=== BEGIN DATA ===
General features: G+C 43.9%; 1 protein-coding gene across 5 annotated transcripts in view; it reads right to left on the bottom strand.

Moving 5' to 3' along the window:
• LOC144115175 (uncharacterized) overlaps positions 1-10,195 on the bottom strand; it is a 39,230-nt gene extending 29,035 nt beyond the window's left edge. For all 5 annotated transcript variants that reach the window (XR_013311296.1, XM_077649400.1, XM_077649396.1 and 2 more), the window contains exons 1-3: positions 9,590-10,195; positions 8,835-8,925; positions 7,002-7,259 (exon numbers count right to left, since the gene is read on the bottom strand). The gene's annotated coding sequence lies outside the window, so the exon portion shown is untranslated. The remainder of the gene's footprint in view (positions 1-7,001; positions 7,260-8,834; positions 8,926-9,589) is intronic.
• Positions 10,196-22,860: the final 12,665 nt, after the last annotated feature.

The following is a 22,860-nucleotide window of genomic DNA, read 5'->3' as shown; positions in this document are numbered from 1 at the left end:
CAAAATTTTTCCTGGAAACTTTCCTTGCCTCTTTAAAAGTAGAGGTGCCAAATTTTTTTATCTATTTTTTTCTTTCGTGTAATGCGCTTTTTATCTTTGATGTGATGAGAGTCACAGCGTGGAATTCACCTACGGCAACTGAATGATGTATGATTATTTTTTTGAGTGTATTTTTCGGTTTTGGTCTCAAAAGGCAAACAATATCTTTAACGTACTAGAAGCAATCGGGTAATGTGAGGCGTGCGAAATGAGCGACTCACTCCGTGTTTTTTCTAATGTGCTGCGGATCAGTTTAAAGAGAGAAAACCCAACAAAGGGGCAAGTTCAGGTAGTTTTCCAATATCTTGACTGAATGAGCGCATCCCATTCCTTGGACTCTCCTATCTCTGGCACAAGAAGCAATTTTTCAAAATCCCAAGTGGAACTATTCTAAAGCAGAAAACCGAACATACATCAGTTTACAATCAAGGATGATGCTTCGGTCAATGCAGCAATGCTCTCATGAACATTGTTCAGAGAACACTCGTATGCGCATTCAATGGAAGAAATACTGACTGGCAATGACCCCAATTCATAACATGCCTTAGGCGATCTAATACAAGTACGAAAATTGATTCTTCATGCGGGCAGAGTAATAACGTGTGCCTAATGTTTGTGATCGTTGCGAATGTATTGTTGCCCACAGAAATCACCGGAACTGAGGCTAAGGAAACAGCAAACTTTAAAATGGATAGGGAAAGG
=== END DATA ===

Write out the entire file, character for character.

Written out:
General features: G+C 43.9%; 1 protein-coding gene across 5 annotated transcripts in view; it reads right to left on the bottom strand.

Moving 5' to 3' along the window:
• LOC144115175 (uncharacterized) overlaps positions 1-10,195 on the bottom strand; it is a 39,230-nt gene extending 29,035 nt beyond the window's left edge. For all 5 annotated transcript variants that reach the window (XR_013311296.1, XM_077649400.1, XM_077649396.1 and 2 more), the window contains exons 1-3: positions 9,590-10,195; positions 8,835-8,925; positions 7,002-7,259 (exon numbers count right to left, since the gene is read on the bottom strand). The gene's annotated coding sequence lies outside the window, so the exon portion shown is untranslated. The remainder of the gene's footprint in view (positions 1-7,001; positions 7,260-8,834; positions 8,926-9,589) is intronic.
• Positions 10,196-22,860: the final 12,665 nt, after the last annotated feature.

The following is a 22,860-nucleotide window of genomic DNA, read 5'->3' as shown; positions in this document are numbered from 1 at the left end:
CAAAATTTTTCCTGGAAACTTTCCTTGCCTCTTTAAAAGTAGAGGTGCCAAATTTTTTTATCTATTTTTTTCTTTCGTGTAATGCGCTTTTTATCTTTGATGTGATGAGAGTCACAGCGTGGAATTCACCTACGGCAACTGAATGATGTATGATTATTTTTTTGAGTGTATTTTTCGGTTTTGGTCTCAAAAGGCAAACAATATCTTTAACGTACTAGAAGCAATCGGGTAATGTGAGGCGTGCGAAATGAGCGACTCACTCCGTGTTTTTTCTAATGTGCTGCGGATCAGTTTAAAGAGAGAAAACCCAACAAAGGGGCAAGTTCAGGTAGTTTTCCAATATCTTGACTGAATGAGCGCATCCCATTCCTTGGACTCTCCTATCTCTGGCACAAGAAGCAATTTTTCAAAATCCCAAGTGGAACTATTCTAAAGCAGAAAACCGAACATACATCAGTTTACAATCAAGGATGATGCTTCGGTCAATGCAGCAATGCTCTCATGAACATTGTTCAGAGAACACTCGTATGCGCATTCAATGGAAGAAATACTGACTGGCAATGACCCCAATTCATAACATGCCTTAGGCGATCTAATACAAGTACGAAAATTGATTCTTCATGCGGGCAGAGTAATAACGTGTGCCTAATGTTTGTGATCGTTGCGAATGTATTGTTGCCCACAGAAATCACCGGAACTGAGGCTAAGGAAACAGCAAACTTTAAAATGGATAGGGAAAGG